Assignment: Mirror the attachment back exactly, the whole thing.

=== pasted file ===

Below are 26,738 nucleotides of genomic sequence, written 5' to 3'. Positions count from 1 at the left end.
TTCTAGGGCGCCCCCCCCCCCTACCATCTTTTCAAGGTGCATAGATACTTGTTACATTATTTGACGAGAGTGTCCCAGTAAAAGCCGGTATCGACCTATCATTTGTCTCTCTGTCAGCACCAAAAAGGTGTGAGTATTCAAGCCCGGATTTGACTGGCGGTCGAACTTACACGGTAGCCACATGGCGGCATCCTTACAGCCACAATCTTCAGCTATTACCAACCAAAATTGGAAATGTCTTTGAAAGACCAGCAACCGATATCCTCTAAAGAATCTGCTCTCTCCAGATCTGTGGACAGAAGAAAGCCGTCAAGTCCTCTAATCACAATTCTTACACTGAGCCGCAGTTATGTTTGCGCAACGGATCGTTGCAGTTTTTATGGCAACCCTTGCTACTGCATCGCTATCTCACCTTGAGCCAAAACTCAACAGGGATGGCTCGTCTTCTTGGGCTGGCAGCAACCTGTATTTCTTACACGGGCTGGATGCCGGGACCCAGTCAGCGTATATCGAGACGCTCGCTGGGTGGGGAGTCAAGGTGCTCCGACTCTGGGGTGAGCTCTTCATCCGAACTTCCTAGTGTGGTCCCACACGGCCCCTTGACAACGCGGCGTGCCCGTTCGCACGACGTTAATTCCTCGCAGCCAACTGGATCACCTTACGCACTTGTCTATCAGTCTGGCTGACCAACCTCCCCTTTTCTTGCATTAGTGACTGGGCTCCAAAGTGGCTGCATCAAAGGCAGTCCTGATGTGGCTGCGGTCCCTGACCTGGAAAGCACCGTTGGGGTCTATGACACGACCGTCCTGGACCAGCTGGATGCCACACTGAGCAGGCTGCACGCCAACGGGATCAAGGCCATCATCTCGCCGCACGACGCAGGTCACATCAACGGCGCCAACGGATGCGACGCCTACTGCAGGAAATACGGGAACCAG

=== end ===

Below are 26,738 nucleotides of genomic sequence, written 5' to 3'. Positions count from 1 at the left end.
TTCTAGGGCGCCCCCCCCCCCTACCATCTTTTCAAGGTGCATAGATACTTGTTACATTATTTGACGAGAGTGTCCCAGTAAAAGCCGGTATCGACCTATCATTTGTCTCTCTGTCAGCACCAAAAAGGTGTGAGTATTCAAGCCCGGATTTGACTGGCGGTCGAACTTACACGGTAGCCACATGGCGGCATCCTTACAGCCACAATCTTCAGCTATTACCAACCAAAATTGGAAATGTCTTTGAAAGACCAGCAACCGATATCCTCTAAAGAATCTGCTCTCTCCAGATCTGTGGACAGAAGAAAGCCGTCAAGTCCTCTAATCACAATTCTTACACTGAGCCGCAGTTATGTTTGCGCAACGGATCGTTGCAGTTTTTATGGCAACCCTTGCTACTGCATCGCTATCTCACCTTGAGCCAAAACTCAACAGGGATGGCTCGTCTTCTTGGGCTGGCAGCAACCTGTATTTCTTACACGGGCTGGATGCCGGGACCCAGTCAGCGTATATCGAGACGCTCGCTGGGTGGGGAGTCAAGGTGCTCCGACTCTGGGGTGAGCTCTTCATCCGAACTTCCTAGTGTGGTCCCACACGGCCCCTTGACAACGCGGCGTGCCCGTTCGCACGACGTTAATTCCTCGCAGCCAACTGGATCACCTTACGCACTTGTCTATCAGTCTGGCTGACCAACCTCCCCTTTTCTTGCATTAGTGACTGGGCTCCAAAGTGGCTGCATCAAAGGCAGTCCTGATGTGGCTGCGGTCCCTGACCTGGAAAGCACCGTTGGGGTCTATGACACGACCGTCCTGGACCAGCTGGATGCCACACTGAGCAGGCTGCACGCCAACGGGATCAAGGCCATCATCTCGCCGCACGACGCAGGTCACATCAACGGCGCCAACGGATGCGACGCCTACTGCAGGAAATACGGGAACCAG